- Maze's intro grows from the final chord of Page's Coil solo, with Trey's ascending sirens and gurgling drones foreshadowing a killer performance to come. The verses expertly alternate between the crazy energetic and the more subdued measures, switching on a dime. Both Page's organ solo and Trey's guitar solo reach insane points of intensity that make me feel like my heart is going to leap out of my chest just listening. An A+ Maze.
- Contact is well-played and straightforward. Set 2 Page continues to pop off on a super funky piano solo. Following Contact, we get a sizeable bust out with Frankenstein, which subsequently become a staple cover over the band. Though there have been crazier Frankensteins, this is an excellent selection to cap off a historic night of Phish.
- Page wasn't quite finished it seems, as the Suzy encore gives him a platform for even more shredding on his grand piano. the jam section here grows in energy in a microversion of Darien Jam #1. What's super cool here is the purposefully quiet and sparse third verse coming out of Page's solo.

This show is fucking killer. Give it a listen.
, attached to 1994-06-11

Review by dr_strangelove

dr_strangelove Everything in this show is played extremely well and with metric tons of energy. I will list a few highlights here, but this is a show that is worth listening to in its entirety because the band's execution on every song is phenomenal! Every song has some nuances in dynamics, rhythm, Mike's bass booming bass lines, Trey's inspired solos... If I had to say anything negative about this show, it would be that many of the jams don't go into Type II territory. However, this means that this Red Rocks outing showcases the pure ecstasy of Type I jams to the fullest degree. OK, enough pre-amble, here are my highlights:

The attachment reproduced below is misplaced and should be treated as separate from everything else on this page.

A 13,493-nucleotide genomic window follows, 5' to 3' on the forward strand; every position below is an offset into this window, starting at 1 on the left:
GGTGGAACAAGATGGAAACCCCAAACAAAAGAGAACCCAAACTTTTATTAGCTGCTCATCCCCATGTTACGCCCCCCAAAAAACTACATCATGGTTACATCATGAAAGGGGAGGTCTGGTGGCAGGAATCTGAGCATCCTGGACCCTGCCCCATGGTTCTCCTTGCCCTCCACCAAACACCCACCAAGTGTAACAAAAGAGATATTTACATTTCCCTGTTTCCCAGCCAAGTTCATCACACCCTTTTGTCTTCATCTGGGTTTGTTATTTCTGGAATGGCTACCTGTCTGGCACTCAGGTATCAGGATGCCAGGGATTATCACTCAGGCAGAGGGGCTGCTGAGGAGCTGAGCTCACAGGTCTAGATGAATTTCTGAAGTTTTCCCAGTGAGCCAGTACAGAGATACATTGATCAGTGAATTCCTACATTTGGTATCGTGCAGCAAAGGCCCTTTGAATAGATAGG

1) YEM: Hot F***! The energy up to this point is soul electrifying! Mike is funky, plunky bass boom, Page is crystal clear jazzy baby grand, Fishman is tight and syncopated snaps and pops, and towards the end of the jam segment, Trey is face and mind mauling alike. Mike really shines in this jam (and throughout the show really). He will thump the eyeballs right out of any listener's funky little head. So phenomenal... This is a go-to example to show someone "How YEM is supposed to sound". Strap in for a high octane ride. Maybe wear some adult diapers. Also, the transition into "Rift" from the vocal jam is quite cool.